Hurdler-Turned-Bobsledder Lolo Jones on Her Possible Fourth Olympics: 'I'm Still in the Battle'
After a millisecond mistake cost her a gold medal in 2008, the three-time Olympian hopes for "redemption" at the 2022 Winter Games
Lolo Jones was seconds away from winning the gold medal in the 100m hurdle finals at the Beijing 2008 Summer Olympics when she clipped the second to the last hurdle and ended up finishing a disappointing seventh before dropping to the track in disbelief.
"I didn't have enough energy to get up and walk off because I was gutted," recalls Jones in an interview in this week's issue of PEOPLE.
But the three-time Olympian — who quickly became infamous for that millisecond mistake on her penultimate hurdle — got back up, dusted herself off and found a way to carry on, just like she's done her entire life.
"I went back to my room in the Olympic Village, cried, read my Bible and just thanked God for the opportunity to run," says the 38-year-old athlete, who competed in the 2012 Summer Olympics in London and in the 2014 Winter Olympics in Sochi as a bobsledder.
Now Jones — who won the two-women bobsled world championship in February with Kaillie Humphries — is focused on earning a spot on the U.S. bobsledding team for the 2022 Winter Olympics in Beijing.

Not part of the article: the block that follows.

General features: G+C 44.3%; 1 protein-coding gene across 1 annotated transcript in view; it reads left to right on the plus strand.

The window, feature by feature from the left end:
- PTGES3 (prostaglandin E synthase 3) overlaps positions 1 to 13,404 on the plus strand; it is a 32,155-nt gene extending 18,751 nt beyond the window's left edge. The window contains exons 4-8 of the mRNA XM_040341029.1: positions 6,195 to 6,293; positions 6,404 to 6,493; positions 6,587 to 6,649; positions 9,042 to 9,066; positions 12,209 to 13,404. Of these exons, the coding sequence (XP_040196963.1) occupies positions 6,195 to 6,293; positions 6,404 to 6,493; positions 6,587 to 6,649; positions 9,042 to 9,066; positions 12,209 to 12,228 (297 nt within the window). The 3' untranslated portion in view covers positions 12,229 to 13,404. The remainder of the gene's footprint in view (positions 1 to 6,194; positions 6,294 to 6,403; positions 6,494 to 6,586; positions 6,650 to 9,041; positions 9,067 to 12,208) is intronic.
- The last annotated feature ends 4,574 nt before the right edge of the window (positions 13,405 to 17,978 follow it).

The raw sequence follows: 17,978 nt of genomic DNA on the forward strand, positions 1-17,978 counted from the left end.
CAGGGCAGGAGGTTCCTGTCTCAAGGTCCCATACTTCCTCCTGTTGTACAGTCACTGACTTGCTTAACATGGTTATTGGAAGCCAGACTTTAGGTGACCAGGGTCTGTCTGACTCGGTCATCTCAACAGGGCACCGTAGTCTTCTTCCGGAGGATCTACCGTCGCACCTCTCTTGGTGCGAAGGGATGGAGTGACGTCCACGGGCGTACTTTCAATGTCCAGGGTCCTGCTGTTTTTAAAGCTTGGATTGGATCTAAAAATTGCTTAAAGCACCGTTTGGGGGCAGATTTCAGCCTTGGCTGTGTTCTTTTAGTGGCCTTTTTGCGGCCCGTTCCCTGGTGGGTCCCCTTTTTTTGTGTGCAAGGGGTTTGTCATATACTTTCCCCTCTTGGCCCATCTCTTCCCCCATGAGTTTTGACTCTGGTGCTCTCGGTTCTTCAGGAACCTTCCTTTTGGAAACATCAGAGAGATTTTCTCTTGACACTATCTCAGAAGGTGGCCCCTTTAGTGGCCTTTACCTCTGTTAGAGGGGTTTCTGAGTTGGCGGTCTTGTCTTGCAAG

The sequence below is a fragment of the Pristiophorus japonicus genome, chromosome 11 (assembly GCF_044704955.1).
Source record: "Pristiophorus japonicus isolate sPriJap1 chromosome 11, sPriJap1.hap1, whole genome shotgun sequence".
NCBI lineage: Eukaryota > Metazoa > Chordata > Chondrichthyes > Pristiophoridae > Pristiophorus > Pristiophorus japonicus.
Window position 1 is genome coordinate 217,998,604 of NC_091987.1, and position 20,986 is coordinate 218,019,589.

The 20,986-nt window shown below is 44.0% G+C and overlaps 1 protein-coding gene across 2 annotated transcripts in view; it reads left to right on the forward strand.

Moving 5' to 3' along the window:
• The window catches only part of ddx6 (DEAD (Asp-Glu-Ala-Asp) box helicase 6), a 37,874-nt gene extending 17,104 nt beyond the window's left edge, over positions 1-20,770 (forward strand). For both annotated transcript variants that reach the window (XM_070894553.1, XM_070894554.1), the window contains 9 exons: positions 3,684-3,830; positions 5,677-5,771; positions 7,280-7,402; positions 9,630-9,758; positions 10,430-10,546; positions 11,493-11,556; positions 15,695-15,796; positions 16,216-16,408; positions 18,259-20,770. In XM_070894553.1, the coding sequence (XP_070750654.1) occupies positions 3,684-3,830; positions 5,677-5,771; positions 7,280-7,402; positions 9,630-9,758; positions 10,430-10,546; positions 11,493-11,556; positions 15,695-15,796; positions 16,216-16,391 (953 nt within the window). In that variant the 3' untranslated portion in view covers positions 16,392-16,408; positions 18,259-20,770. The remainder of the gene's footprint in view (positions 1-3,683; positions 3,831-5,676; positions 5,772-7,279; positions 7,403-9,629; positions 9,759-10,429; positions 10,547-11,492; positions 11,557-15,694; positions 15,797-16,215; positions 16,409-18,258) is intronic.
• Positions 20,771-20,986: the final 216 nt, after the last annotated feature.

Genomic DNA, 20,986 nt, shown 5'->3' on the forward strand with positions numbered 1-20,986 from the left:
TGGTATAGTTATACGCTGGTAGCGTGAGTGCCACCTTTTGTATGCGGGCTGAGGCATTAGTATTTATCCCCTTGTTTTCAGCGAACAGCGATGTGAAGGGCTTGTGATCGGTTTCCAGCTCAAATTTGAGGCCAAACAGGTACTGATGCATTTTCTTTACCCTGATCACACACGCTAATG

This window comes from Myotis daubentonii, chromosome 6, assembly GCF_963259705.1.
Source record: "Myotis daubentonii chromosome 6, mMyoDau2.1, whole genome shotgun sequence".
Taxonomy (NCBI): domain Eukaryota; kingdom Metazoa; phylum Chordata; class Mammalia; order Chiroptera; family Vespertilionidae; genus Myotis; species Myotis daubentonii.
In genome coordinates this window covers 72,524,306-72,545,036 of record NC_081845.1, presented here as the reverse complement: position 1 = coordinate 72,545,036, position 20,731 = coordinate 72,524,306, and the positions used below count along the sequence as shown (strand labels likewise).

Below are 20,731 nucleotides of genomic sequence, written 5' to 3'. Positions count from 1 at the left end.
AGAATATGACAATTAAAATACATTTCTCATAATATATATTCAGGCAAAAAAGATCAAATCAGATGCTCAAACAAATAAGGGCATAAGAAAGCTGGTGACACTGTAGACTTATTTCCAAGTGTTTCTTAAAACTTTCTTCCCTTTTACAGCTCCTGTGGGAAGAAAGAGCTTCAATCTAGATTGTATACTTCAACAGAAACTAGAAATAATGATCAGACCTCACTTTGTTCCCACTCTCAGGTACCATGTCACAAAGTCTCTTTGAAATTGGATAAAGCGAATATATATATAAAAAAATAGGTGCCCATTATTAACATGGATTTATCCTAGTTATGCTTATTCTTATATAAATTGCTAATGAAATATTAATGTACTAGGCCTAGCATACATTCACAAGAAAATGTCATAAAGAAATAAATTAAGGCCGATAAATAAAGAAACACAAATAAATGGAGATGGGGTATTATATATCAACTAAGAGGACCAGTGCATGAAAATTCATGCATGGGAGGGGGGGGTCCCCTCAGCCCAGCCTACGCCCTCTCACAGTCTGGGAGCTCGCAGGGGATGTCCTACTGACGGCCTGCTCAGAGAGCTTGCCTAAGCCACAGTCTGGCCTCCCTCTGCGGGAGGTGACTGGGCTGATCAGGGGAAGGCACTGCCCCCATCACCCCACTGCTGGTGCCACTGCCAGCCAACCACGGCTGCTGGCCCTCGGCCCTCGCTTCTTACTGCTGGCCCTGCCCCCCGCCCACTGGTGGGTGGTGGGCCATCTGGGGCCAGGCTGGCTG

"I'm still in the battle," says Jones, who writes about her losses and triumphs in her new memoir Over It.
Returning to Beijing and earning a medal, she admits, would be the ultimate accomplishment.
"I'm a three-time losing Olympian," says Jones, who grew up in poverty in Des Moines, Iowa, struggling as her father spent much of her childhood in and out of prison.
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"Winning a medal is still extremely important. Returning to Beijing and winning a medal would be redemption. But another way I can have redemption, even if I don't make the team, is knowing that I pushed my body and my mind to its fullest — that I gave it my all."
Jones, who lives in Baton Rouge with her dog Loki, leans on her Christian faith for strength to get her the setbacks that come with her career.
For more on Jones, pick up this week's issue of PEOPLE.
"It gives me a tremendous amount of peace and it's what anchors me during tough times," says Jones, who prays before each competition.
Jones' faith has also convinced her that it's important for her to remain a virgin until she gets married, a revelation she made on Twitter in 2012.
"Yeah," she says, laughing when asked about it. "That definitely has hurt my dating life, for sure. It's considered old-fashioned, but it's something I want to do to honor my future spouse."
Listen to more of PEOPLE's interview with Lolo Jones below on our daily podcast PEOPLE Every Day.
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